In some cases, a
testicle does not descend to the
scrotum because it is absent (anorchia or anorchidism)
or is malformed (dysgenesis). Absent or malformed testicles may be caused by a
problem with the development of the testicle during fetal growth. In some
cases, an absent testicle may be caused when the testicle shrinks (atrophies)
because of problems in development, lack of proper blood supply, or other
Absence of both testicles is very rare. Lack of both testicles poses a serious health problem for normal
development. Boys who do not have testicles must take hormone therapy when they
puberty because their bodies do not have the hormones
that are normally produced by the testicles and that are needed for normal
development. Absence of both testicles also may indicate an intersex disorder,
in which a baby develops characteristics of the opposite sex because of
abnormalities in the
endocrine system. Men who were born without both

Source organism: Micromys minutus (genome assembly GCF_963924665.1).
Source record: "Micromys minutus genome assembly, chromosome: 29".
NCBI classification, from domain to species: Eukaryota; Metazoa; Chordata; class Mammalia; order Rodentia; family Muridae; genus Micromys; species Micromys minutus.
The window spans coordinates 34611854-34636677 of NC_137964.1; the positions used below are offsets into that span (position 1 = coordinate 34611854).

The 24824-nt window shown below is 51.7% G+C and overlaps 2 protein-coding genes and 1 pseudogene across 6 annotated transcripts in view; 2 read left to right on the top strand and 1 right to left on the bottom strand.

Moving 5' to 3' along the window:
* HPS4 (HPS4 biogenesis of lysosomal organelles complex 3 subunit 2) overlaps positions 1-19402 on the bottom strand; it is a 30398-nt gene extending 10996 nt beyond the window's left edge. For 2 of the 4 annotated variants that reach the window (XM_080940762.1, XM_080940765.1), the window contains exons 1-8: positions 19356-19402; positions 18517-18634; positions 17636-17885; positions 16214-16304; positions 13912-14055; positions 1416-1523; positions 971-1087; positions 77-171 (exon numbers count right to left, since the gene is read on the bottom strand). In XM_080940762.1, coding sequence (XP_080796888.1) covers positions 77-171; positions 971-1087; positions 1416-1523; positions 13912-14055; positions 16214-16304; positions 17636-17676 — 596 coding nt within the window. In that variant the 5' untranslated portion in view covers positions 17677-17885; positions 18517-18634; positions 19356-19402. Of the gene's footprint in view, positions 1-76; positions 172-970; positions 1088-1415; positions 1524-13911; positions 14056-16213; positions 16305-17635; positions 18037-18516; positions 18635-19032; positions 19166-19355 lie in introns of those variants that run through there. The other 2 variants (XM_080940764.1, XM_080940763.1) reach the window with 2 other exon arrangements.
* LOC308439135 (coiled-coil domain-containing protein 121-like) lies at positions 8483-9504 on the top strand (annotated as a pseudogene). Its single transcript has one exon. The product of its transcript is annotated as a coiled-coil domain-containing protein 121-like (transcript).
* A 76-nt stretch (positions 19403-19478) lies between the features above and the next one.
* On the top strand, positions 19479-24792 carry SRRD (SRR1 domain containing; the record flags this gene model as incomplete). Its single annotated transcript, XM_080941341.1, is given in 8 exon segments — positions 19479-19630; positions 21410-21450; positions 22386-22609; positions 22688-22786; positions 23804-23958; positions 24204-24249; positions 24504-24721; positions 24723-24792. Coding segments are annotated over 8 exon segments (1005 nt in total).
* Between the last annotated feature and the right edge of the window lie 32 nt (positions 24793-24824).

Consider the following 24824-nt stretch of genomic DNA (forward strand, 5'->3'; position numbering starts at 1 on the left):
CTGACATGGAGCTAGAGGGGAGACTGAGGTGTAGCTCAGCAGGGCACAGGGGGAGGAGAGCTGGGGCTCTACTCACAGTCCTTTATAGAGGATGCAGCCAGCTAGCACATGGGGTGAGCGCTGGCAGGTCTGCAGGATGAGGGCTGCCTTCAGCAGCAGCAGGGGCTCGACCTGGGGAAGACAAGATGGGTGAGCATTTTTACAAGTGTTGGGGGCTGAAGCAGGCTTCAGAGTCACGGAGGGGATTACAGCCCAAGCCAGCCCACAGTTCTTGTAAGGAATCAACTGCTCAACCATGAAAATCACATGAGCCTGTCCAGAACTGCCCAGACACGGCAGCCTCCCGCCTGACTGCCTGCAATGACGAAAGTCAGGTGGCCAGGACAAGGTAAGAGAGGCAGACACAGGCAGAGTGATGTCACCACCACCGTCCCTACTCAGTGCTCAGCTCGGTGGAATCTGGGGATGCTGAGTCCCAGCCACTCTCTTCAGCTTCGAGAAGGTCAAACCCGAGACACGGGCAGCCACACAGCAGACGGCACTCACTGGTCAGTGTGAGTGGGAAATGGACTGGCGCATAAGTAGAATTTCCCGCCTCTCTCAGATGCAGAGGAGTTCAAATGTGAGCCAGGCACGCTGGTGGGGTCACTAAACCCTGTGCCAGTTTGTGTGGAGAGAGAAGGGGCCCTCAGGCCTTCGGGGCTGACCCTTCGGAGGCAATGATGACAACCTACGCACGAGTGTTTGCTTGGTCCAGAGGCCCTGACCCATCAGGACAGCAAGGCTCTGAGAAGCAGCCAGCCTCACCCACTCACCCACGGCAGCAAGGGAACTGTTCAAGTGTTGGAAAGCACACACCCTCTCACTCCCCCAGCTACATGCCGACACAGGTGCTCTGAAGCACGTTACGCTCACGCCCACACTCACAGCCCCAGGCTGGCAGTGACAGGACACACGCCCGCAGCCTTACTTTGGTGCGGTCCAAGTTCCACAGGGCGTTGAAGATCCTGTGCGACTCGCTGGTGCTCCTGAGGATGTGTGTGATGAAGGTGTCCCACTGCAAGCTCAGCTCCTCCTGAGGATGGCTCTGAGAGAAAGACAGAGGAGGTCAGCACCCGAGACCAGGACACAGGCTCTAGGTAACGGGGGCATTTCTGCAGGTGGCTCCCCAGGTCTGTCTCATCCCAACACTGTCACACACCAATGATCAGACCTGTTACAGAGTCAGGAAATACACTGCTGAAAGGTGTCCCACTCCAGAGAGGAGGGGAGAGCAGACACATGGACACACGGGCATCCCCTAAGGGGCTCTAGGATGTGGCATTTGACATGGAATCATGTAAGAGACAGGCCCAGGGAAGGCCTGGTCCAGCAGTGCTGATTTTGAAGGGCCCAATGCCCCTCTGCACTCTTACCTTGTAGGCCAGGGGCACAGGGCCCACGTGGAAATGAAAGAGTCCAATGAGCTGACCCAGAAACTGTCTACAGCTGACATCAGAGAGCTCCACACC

testicles will be infertile.
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Surgery is usually needed to
distinguish an undescended testicle that cannot be felt during a physical exam
(nonpalpable) from an absent or malformed testicle. In some cases, an
undescended testicle is present but has not developed properly (dysgenesis). If
the testicle is present but is found to be malformed, most doctors recommend
removing it (orchiectomy) rather than trying to place it in the scrotum.
Primary Medical Reviewer
John Pope, MD - Pediatrics
Specialist Medical Reviewer
Peter Anderson, MD, FRCS(C) - Pediatric Urology
April 1, 2011
WebMD Medical Reference from Healthwise
April 01, 2011
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